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What is SOC 2 compliance?
SOC 2 (Service Organization Control 2) compliance demonstrates how well a cloud service provider’s internal controls protect data and comply with the standard developed by the American Institute of CPAs (AICPA).
The standard consists of five trust service principles: security (mandatory), availability, processing integrity, confidentiality, and privacy.
There are two types of SOC 2 audits: Type 1 and Type 2. A SOC 2 Type 1 audit evaluates an organization’s internal controls at a specific point in time (e.g., on March 1). A SOC 2 Type 2 audit evaluates and details an organization’s internal controls over a duration of time (e.g., between March 1 and December 31).
SOC 1 differs from SOC 2 in scope. Whereas SOC 2 focuses on the five trust principles, SOC 1 assesses a cloud service provider’s internal controls that are relevant to financial reporting. As such, it’s ideal for companies that handle sensitive financial information. Payment processors, collection agencies, and benefits administrators are examples of organizations that are a good fit for SOC 1.
What it reports on
Who uses it
Controls relevant to customers’ financial report
For service organizations that may impact their customer’s financial reporting
Controls regarding security, availability, processing integrity, confidentiality or privacy
For service organizations that hold, store, or process customer information or data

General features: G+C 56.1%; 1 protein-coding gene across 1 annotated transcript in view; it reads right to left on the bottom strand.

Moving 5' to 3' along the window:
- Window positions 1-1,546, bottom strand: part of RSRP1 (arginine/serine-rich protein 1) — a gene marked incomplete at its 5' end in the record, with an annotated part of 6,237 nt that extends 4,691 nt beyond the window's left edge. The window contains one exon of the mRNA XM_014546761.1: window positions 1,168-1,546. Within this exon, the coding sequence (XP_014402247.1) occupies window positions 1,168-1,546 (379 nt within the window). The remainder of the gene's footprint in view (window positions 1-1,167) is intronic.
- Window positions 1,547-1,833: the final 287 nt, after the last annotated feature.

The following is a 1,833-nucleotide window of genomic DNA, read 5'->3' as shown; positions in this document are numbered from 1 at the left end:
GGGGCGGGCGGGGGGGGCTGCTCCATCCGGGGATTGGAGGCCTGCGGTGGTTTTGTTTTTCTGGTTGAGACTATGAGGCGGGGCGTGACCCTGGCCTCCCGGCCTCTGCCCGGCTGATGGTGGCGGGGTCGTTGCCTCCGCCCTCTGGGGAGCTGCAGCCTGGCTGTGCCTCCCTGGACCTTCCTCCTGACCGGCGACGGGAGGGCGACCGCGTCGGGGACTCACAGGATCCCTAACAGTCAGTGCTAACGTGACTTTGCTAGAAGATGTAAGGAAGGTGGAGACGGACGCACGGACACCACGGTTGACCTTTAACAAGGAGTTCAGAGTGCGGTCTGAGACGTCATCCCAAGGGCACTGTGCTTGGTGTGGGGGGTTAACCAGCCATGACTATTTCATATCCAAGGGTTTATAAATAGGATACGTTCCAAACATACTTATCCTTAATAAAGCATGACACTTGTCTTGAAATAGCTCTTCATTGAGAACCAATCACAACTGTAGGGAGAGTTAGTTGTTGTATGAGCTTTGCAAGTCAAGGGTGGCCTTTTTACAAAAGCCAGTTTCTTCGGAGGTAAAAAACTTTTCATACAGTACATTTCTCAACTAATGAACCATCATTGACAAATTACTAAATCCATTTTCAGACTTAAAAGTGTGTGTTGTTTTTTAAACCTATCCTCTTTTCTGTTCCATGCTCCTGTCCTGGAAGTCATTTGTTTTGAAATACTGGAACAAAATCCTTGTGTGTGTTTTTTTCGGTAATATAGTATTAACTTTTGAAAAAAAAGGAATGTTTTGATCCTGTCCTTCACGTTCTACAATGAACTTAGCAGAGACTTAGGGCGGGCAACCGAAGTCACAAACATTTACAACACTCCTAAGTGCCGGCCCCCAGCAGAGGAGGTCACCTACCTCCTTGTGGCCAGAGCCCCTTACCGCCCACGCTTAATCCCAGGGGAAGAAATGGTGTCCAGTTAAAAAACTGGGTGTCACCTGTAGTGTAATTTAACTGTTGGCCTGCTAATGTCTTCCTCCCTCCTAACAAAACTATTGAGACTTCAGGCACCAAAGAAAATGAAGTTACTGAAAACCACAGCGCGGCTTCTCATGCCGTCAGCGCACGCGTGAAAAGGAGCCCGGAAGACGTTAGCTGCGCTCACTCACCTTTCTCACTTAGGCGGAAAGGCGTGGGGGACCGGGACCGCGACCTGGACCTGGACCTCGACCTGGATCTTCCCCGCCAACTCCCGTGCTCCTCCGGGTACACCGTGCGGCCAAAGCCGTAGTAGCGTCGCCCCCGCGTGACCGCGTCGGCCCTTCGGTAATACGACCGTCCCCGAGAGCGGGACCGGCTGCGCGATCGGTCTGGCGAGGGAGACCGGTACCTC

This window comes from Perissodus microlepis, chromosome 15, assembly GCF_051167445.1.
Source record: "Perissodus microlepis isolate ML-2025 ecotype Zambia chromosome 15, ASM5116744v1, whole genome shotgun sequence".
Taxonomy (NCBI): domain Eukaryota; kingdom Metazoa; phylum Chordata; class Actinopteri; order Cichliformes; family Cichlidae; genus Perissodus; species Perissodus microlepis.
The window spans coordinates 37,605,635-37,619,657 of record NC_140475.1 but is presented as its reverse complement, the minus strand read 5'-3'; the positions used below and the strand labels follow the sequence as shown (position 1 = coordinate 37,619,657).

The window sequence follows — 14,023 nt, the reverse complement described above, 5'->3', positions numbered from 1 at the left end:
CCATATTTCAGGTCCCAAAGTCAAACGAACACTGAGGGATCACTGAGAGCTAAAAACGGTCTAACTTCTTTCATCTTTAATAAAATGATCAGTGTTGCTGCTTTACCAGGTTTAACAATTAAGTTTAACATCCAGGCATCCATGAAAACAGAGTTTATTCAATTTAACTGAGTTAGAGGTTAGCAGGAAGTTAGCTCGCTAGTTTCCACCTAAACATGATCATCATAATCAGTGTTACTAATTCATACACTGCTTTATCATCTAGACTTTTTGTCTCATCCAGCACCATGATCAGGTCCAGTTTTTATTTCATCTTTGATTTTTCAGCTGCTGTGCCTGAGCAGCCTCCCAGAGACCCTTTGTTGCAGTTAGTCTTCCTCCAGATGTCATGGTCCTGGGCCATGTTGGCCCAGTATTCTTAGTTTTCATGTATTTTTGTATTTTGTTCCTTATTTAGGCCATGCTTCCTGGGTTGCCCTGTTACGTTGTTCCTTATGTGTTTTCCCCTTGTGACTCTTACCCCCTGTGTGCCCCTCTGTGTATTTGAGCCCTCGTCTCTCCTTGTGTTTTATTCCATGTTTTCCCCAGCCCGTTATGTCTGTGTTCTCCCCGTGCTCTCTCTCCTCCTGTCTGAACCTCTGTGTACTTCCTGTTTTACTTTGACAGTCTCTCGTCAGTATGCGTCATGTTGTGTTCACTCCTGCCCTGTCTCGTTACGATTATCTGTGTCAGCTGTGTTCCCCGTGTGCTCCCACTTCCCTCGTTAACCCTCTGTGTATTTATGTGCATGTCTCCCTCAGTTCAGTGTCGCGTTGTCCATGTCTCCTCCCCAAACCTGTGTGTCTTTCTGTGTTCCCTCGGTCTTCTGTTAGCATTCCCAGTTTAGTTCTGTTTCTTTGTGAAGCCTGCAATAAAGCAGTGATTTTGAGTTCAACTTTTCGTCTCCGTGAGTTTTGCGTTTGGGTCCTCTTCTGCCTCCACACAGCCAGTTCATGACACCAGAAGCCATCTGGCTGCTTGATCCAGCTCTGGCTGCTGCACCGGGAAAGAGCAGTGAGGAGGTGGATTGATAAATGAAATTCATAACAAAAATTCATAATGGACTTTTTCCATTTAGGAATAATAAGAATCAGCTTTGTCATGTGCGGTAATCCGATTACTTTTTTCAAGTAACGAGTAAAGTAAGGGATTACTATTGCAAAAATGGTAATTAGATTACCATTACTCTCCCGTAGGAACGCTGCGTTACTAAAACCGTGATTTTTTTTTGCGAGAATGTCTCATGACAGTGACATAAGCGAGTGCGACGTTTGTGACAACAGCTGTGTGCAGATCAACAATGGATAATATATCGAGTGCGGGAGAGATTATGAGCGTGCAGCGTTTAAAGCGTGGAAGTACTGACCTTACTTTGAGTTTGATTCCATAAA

SOC 2 compliance is important because organizations must ensure they have the protocols and systems in place to keep customer information secure. Achieving SOC 2 compliance demonstrates to current and prospective customers and partners that the organization takes cloud security seriously. In fact, it’s not uncommon for client contracts to stipulate SOC 2 compliance. Also, SOC 2 reports are widely accepted and replace the need to undergo a custom cybersecurity audit each time a new customer onboards.
To achieve SOC 2 compliance, companies must comply with SOC 2 trust principles. However, only the security principle is mandatory — the others are optional. An organization can pick and choose from the optional principles to demonstrate an even greater commitment to protecting customer information.
The trust service principles are:
Security - risk-mitigating controls designed to protect information against unauthorized access, unauthorized disclosure, or damage throughout its lifecycle.
Availability - controls intended to support and maintain system operational uptime so that information is sufficiently available to meet business objectives and service agreements.
Processing integrity - controls designed to ensure data is processed predictably and free from errors for maximum accuracy and reliability.
Confidentiality - controls designed to ensure sensitive information such as intellectual property and trade secrets are kept confidential throughout its lifecycle, from collection to disposal.
Privacy - controls designed to ensure personally identifiable information (PII) captured by an organization is only accessible to appropriate parties.